An Aquatic Nuisance Species, or ANS, is an invasive organism that can cause environmental harm or harm the health of humans or animals when it spreads to a location where it would not naturally occur. As the result of the emerging threat posed to our fisheries by various aquatic invasive species—for example, New Zealand mud snails, the whirling disease parasite Myxobolus cerebralis, and Didymo (filamentous algae)—many anglers, guides, outfitters, lodges, and fly shop owners have raised concerns regarding the proper care and cleaning of boats, trailers, and angling equipment to help prevent the spread of these nasty aquatic hitchhikers.
Controlling ANS: How to Inspect, Clean, and Dry Boats and Fishing Equipment
Unfortunately, when it comes to stopping the spread of these vexing aquatic species, there is no safe and simple, universal, one-size-fits-all, silver bullet solution for neutralizing the various invasive aquatic flora and fauna. So, what can one do? To reduce the threat of aquatic hitchhikers, simply inspect, clean, and dry your fishing gear, boat, and trailer when moving between fishing locations, especially when moving from waters where Aquatic Nuisance Species are known to be present. While some ANS are visible, many are not, so due diligence is critical.
ANS can hitch a ride in mud, debris, aquatic vegetation, and in water. In the case of boats, make sure all water is drained from the boat and live wells prior to leaving the waterbody. Inspect the boat and remove visible mud, plants, and debris before transportation, and rinse the boat and trailer at a car wash or with a garden hose as soon as possible. Rough patches on the boat may be zebra mussels or other invasive aquatic species that have attached and should be cleaned right away. If available, use a pressurized stream of water hotter than 140 degrees to clean your boat and trailer.
For waders and angling gear, before you leave the river, rinse off the mud, debris, and vegetation. Inspect waders and boots to make sure nobody is hiding in the crevices and seams. A soft brush kept in the wader bag is useful when cleaning the boot seams. It is important to dry out your gear completely between trips. If sportsmen perform these relatively simple tasks, they’ll be doing their part to help prevent the spread of Aquatic Nuisance Species.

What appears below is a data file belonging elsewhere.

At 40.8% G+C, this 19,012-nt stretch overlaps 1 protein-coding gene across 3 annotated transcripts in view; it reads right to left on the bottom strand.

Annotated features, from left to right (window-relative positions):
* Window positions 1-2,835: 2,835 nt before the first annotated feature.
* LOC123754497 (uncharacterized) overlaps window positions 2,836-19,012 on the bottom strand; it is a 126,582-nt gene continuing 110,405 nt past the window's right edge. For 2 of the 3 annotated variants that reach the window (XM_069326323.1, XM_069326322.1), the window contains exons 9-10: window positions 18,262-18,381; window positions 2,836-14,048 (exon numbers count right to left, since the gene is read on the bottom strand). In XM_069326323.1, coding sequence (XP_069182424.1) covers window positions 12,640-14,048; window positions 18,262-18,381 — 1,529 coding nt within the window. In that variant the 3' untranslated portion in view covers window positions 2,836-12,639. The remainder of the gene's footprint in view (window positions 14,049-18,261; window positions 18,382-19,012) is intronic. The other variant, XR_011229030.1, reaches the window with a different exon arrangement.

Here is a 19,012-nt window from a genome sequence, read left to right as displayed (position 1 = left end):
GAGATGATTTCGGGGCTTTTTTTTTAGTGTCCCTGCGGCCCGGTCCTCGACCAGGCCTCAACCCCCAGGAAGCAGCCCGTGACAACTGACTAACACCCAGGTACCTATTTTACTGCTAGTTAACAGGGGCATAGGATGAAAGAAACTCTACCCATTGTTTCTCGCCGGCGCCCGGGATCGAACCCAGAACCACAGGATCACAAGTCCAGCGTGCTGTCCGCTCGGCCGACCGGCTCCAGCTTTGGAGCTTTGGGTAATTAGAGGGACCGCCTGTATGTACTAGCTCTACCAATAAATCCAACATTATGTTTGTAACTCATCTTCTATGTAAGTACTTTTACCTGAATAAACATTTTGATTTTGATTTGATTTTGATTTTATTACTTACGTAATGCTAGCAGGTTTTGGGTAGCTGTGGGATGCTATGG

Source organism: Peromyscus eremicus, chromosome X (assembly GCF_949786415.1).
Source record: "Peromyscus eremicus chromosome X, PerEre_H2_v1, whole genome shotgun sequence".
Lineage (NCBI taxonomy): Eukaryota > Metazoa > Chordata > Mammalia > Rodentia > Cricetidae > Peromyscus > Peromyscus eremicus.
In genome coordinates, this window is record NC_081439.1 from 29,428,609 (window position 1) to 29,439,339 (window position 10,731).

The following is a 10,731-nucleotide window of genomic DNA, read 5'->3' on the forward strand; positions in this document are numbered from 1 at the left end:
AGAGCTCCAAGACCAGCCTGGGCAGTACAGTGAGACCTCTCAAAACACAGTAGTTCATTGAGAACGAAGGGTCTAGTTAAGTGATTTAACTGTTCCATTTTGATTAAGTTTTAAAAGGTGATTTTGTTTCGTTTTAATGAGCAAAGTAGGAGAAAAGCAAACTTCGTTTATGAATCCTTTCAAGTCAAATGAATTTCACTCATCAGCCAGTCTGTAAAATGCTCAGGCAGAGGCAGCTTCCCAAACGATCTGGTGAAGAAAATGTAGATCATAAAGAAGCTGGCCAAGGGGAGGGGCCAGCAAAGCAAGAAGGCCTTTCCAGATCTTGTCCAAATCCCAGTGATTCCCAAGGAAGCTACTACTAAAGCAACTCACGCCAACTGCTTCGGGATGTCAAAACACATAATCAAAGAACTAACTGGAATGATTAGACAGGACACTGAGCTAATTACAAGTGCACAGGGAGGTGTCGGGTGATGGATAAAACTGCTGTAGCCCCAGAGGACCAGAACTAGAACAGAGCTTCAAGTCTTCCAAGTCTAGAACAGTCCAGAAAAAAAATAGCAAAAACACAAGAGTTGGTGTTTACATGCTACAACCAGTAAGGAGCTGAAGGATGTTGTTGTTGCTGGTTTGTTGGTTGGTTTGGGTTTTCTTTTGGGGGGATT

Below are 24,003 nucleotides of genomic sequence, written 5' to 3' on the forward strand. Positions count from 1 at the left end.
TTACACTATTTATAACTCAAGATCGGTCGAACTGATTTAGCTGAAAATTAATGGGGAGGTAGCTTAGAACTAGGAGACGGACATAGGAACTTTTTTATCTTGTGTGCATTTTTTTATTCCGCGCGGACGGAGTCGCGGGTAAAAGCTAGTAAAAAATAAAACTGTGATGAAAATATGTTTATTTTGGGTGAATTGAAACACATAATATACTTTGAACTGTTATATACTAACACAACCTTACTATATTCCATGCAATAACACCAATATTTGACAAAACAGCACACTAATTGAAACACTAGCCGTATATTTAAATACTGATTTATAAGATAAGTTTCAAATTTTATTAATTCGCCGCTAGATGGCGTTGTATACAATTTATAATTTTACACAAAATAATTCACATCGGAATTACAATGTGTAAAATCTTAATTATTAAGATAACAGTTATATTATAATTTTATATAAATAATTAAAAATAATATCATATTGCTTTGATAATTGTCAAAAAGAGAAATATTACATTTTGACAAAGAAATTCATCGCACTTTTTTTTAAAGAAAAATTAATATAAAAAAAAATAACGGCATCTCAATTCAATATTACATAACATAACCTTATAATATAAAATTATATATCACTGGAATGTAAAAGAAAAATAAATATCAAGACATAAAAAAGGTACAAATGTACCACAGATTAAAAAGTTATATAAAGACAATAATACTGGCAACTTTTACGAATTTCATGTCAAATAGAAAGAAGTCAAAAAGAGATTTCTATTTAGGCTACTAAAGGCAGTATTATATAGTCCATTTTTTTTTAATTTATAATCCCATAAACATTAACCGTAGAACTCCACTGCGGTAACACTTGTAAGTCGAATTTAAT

What about Killing ANS with Chemical Treatments?
While it is true that various chemical treatments have been identified that will kill some ANS—such as Formula 409 for mud snails and chlorine bleach or Sparquat for whirling disease spores—the chemical solutions that come the closest to preventing the spread are extremely harsh on equipment and are not safe for the environment. For example, while soaking wading gear in a solution of chlorine bleach and water will kill the whirling disease parasite, repeated use of this mixture will destroy the gear. And can you imagine what the fishing access site, nearby riparian zone, and river water might look (and smell) like if everyone who got out of the water doused their gear in bleach and Formula 409?
If it is not feasible to completely dry your gear before you use it again, you may choose to use chemicals to disinfect prior to use elsewhere. Still,the best approach for the angling and sporting public to help prevent the spread of Aquatic Nuisance Species is to Inspect, Clean, and Dry—the simple guidelines of the Federation of Fly Fishers campaign, the Clean Angling Pledge. The Federation of Fly Fishers and Trout Unlimited have come together to request that every angler join in this effort by signing the Clean Angling Pledge.
Eurasian Watermilfoil - Photo by Robert L. Johnson, Cornell University
Didymo - Photo by Sarah Spaulding USGS/EPA
Whirling Disease Infected Trout - Photo by Barry Nehring, Colorado Division of Wildlife
Executive Director, Whirling Disease Foundation
Dave Kumlien is a former fly shop owner, current Montana fly fishing outfitter and was a charter member of Orvis’s Endorsed Lodge Outfitter and Guide program. He is currently the Executive Director of Trout Unlimited’s Bozeman, Montana based Whirling Disease Foundation.
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